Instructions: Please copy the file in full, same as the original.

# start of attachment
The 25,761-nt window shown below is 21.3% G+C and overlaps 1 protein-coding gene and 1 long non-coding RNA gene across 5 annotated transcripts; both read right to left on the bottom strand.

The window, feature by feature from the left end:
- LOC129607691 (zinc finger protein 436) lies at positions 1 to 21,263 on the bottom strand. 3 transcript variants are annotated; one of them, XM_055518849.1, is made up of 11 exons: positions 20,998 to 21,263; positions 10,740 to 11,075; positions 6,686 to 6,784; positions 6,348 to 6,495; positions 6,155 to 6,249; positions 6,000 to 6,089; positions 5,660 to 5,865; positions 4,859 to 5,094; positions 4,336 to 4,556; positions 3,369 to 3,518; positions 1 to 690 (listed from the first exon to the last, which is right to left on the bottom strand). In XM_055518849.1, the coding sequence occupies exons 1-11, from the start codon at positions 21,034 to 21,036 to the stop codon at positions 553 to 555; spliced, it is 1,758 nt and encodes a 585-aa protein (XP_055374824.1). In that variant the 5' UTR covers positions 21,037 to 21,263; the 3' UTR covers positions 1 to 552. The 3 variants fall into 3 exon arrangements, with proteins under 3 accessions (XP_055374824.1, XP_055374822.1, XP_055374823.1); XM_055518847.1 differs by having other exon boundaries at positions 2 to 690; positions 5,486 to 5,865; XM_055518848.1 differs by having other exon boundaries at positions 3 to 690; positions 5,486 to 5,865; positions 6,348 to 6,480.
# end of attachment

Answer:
The 25,761-nt window shown below is 21.3% G+C and overlaps 1 protein-coding gene and 1 long non-coding RNA gene across 5 annotated transcripts; both read right to left on the bottom strand.

The window, feature by feature from the left end:
- LOC129607691 (zinc finger protein 436) lies at positions 1 to 21,263 on the bottom strand. 3 transcript variants are annotated; one of them, XM_055518849.1, is made up of 11 exons: positions 20,998 to 21,263; positions 10,740 to 11,075; positions 6,686 to 6,784; positions 6,348 to 6,495; positions 6,155 to 6,249; positions 6,000 to 6,089; positions 5,660 to 5,865; positions 4,859 to 5,094; positions 4,336 to 4,556; positions 3,369 to 3,518; positions 1 to 690 (listed from the first exon to the last, which is right to left on the bottom strand). In XM_055518849.1, the coding sequence occupies exons 1-11, from the start codon at positions 21,034 to 21,036 to the stop codon at positions 553 to 555; spliced, it is 1,758 nt and encodes a 585-aa protein (XP_055374824.1). In that variant the 5' UTR covers positions 21,037 to 21,263; the 3' UTR covers positions 1 to 552. The 3 variants fall into 3 exon arrangements, with proteins under 3 accessions (XP_055374824.1, XP_055374822.1, XP_055374823.1); XM_055518847.1 differs by having other exon boundaries at positions 2 to 690; positions 5,486 to 5,865; XM_055518848.1 differs by having other exon boundaries at positions 3 to 690; positions 5,486 to 5,865; positions 6,348 to 6,480.